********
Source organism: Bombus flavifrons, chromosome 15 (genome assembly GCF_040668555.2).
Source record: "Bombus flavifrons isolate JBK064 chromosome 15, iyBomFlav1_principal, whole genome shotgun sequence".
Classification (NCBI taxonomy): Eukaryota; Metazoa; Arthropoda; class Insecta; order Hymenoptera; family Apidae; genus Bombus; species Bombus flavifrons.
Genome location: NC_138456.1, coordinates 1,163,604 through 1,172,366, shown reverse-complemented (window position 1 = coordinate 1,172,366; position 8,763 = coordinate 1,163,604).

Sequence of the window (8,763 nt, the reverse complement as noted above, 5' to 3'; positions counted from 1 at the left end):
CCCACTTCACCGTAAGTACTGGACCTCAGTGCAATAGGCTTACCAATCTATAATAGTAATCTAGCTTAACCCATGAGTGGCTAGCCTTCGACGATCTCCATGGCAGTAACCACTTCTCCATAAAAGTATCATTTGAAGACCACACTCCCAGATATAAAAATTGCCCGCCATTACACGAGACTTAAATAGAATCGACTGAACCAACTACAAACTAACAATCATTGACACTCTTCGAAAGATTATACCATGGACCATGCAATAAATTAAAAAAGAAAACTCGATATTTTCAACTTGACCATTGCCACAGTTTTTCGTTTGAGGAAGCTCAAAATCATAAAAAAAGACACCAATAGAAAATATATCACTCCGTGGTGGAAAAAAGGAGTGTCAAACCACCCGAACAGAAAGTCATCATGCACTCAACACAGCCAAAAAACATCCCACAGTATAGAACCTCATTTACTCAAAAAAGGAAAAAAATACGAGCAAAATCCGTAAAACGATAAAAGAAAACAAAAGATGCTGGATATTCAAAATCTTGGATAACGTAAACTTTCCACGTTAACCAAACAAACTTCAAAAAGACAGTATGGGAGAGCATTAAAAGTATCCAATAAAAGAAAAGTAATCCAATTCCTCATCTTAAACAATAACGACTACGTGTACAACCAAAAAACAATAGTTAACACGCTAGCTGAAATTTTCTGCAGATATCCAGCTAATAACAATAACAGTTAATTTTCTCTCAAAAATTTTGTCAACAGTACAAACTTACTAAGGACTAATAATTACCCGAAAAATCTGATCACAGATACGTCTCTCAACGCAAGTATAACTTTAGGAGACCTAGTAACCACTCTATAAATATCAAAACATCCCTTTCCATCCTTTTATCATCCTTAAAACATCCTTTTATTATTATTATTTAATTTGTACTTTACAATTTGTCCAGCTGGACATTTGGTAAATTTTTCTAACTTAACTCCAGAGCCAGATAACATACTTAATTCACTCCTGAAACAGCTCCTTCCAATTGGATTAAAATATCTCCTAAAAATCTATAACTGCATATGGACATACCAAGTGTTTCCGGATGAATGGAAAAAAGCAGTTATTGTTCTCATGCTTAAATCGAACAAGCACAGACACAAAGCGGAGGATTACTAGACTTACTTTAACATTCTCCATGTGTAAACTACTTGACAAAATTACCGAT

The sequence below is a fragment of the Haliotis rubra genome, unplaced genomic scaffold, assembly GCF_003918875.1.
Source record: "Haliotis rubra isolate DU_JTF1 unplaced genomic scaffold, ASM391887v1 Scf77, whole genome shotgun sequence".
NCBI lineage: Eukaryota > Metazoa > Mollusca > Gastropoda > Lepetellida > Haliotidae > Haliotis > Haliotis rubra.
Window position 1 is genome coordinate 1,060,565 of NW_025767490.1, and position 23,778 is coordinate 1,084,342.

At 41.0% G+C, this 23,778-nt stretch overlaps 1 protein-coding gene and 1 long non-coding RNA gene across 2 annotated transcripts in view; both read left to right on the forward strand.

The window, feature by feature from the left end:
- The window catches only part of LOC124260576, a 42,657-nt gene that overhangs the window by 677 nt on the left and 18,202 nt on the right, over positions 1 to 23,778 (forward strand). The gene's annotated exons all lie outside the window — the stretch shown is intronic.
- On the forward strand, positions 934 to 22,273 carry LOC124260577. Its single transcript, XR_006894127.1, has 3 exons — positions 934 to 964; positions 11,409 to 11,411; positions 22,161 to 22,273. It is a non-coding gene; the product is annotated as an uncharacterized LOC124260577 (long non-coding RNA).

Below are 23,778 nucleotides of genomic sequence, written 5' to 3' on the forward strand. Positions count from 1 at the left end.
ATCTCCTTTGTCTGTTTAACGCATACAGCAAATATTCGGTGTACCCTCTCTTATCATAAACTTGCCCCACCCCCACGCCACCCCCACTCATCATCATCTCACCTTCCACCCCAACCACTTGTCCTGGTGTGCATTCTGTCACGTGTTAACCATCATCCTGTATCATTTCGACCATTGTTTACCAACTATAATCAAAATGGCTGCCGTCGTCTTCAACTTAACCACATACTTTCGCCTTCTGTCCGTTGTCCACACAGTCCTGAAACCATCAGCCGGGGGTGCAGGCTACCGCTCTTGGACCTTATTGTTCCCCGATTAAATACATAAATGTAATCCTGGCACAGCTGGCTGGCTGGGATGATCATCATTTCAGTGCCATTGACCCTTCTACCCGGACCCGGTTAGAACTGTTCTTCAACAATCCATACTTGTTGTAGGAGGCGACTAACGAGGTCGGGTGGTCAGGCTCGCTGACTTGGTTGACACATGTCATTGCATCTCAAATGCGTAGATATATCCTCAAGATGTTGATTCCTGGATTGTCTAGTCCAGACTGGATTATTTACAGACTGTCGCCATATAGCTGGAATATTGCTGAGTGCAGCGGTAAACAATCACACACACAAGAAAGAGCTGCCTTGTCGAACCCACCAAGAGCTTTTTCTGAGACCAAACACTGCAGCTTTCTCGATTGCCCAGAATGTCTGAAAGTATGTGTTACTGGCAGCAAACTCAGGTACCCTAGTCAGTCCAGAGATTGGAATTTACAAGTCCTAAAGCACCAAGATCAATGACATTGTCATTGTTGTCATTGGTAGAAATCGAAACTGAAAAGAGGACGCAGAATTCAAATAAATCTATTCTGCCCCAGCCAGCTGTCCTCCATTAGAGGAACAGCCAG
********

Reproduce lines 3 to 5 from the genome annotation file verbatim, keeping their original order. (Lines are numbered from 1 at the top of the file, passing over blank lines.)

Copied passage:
Classification (NCBI taxonomy): Eukaryota; Metazoa; Arthropoda; class Insecta; order Hymenoptera; family Apidae; genus Bombus; species Bombus flavifrons.
Genome location: NC_138456.1, coordinates 1,163,604 through 1,172,366, shown reverse-complemented (window position 1 = coordinate 1,172,366; position 8,763 = coordinate 1,163,604).

Sequence of the window (8,763 nt, the reverse complement as noted above, 5' to 3'; positions counted from 1 at the left end):